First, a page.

Real Answers to Real Challenges in Personalized Learning

As a full-time education consultant, Allison Zmuda works with educators to grow ideas on how to make learning for students challenging, possible and worthy of the attempt. Over the past fifteen years, Zmuda has shared curricular, assessment, and instructional ideas, shown illustrative examples, and offered practical strategies of how to get started.

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I was introduced to Christine Laurenzi through my content and digital media strategist, Chrissie Wywrot. Christine and Chrissie graduated high school together and, coincidentally, Christine is as personalized learning advocate as I am. Christine was invited to give a TEDx talk in Tampa Bay upon launching her summer program that took a more personal approach to learning in Saint Petersburg, Fla. After watching her talk and then perusing her school’s website, I was intrigued by her perspective and clear passion toward her students and personalized learning.

When we “met” over the phone last month, I took the opportunity to ask Christine how she is guiding students and teachers through meaningful design and the learning process. Her process is — in a good way — extreme. She divides her days into to portions: curriculum and inquiry. For the curriculum portion of the day, the students are learning the basics: math, reading, writing, science, etc.

The inquiry portion of the day is especially fascinating because she allows her students input into what they want to research and study. I immediately thought of a home schooling model considering the way she puts her kids first and allows them to explore what they love while driving the pace of curriculum.

 

“It will always start and end with the kids, no matter what,” she said. “The kids will always be the ones that originate the idea, whether it’s, ‘My parents saw this article on the Internet last night and I’m really pumped and I want to learn about it,’ or ‘When I was walking down the street, I saw this and I want to learn about it.’ Then they’ll collect information whether it’s them going to a museum, going to meet with an expert, looking things up on the Internet, or going to a library, and then they figure out a way to meet with experts that align with that content.

“So the teacher’s role is to understand the topic and how that aligns to science, math, reading and writing, and push them to add that in. Whether it’s a website, podcast, piece of artwork, graph or a chart, the end goal is always that they will share that information with somebody. There will always be a purpose for what they’re learning and that they’ll have to create something in order to share that information, so they’re the ones processing the information, making it their own, guiding the process naturally.”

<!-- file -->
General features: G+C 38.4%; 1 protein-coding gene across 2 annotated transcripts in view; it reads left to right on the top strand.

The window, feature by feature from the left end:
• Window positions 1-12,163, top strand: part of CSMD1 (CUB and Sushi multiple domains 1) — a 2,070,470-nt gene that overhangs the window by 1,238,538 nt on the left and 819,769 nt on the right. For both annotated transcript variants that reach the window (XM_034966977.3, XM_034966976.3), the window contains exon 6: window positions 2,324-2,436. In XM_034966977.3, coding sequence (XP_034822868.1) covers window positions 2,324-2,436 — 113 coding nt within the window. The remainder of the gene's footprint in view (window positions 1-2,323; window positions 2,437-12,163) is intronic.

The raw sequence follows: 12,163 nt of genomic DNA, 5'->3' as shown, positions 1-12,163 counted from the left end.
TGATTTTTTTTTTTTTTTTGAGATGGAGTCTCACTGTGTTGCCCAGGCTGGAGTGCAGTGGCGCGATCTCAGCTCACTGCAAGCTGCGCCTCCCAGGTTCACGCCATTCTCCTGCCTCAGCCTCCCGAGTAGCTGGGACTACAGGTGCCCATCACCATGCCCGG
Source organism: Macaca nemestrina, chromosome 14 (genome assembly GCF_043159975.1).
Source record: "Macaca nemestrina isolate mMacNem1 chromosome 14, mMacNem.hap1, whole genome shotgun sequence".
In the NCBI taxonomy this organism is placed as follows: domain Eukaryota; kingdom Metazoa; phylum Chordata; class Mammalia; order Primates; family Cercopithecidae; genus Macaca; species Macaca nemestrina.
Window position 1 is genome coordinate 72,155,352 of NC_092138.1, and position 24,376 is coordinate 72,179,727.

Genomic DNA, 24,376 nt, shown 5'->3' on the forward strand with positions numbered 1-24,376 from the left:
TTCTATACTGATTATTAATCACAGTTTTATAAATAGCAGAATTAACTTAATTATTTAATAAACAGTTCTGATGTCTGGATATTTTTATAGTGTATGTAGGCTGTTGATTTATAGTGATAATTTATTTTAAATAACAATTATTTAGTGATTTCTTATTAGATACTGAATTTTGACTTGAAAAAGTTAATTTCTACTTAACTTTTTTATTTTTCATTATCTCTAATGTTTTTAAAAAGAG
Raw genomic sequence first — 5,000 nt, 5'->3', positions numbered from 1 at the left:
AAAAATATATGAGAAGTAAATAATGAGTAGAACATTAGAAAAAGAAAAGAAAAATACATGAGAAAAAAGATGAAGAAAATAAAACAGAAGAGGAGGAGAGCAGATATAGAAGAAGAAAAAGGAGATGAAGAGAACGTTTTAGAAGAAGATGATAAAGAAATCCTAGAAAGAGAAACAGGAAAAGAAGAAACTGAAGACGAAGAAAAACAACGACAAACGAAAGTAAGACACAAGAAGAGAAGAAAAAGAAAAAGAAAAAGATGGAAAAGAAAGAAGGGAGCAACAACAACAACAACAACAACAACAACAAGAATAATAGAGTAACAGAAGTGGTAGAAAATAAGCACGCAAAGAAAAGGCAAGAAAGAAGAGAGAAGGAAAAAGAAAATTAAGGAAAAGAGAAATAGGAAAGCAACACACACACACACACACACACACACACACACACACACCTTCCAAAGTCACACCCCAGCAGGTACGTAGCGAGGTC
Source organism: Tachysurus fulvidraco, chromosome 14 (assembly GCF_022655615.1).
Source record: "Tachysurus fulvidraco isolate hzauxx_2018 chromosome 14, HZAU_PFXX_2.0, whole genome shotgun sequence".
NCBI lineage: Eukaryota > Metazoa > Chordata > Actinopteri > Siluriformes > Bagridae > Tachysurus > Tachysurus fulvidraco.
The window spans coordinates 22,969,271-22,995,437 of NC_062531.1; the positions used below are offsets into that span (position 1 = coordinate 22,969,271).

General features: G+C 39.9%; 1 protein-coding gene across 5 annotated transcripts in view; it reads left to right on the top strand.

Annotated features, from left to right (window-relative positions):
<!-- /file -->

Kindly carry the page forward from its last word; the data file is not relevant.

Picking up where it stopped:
Christine’s answer resulted in two “Yes, but …” statements coming to mind.

Yes, but … what if the kids don’t have anything they’re interested in?

challenges personalized learning
Christine Laurenzi just completed her first full school year at Indi-Ed.

“Then that’s your job to help expose them,” said Christine, “but – at the same time – that’s okay.”

Christine cited that not everyone has a passion — adults included.

“Even as adults, if we ask our friends, ‘Okay, if you’re not passionate about your job right now, what would you do instead?’ and we get so many blank stares,” she continued. “But then if somebody else has an interest, kids are aiding and learning alongside them and they get to learn about somebody else’s interest.

“Then along the way they’ll start generating a questioning, wondering, inquiring mindset. It’s just a natural give-and-take once you allow them to open up to that mentality.”

Allowing students to be next to somebody that is passionate about a particular topic so that passion rubs off on them is a lovely response and approach. Christine actually interviews each and every student and family that comes into her school to learn more about that student’s passions and interests.

“Even those who are passionate, we let them know that other kids will be helping them achieve their goal,” she said. “Once it’s a ‘we’ mentality and they all know that they’re going to have different roles and different projects; sometimes they’ll be leaders and sometimes they’ll be assistants, that’s also a different mentality to create — a collaborate environment. It’s not always just about one kid, it’s about helping each other achieve different goals.”

Yes, but … how do we teach the basics among all these projects?

“Yes, but” statements are all about playing devil’s advocate, and I took it one step further with my next question. While all of these projects and passions are fantastic, what about reading, writing, and math that students have to learn in order to be productive members of society?

“I think it comes alongside of it and it’s always about balance,” said Christine. “Even though our afternoons will be our inquiry portion of the day, our mornings will also be spent in curriculum because every kid will indeed need to be able to read, write, multiply, and articulate scientific concepts. We have to give both students and teachers the understanding that content knowledge is important. Once you understand that that’s not the entire thing, then that’s when the choice – and maybe the ability to relax into the process – comes. ”

Christine’s students not only learn “the basics,” they are learning more complex concepts than deemed age appropriate because the number of kids in their cohorts are so small.

“Kids are going to be pumped about that customization,” she said, “but maybe that’s just what the teachers need to hear, too: that it’s about balance.”

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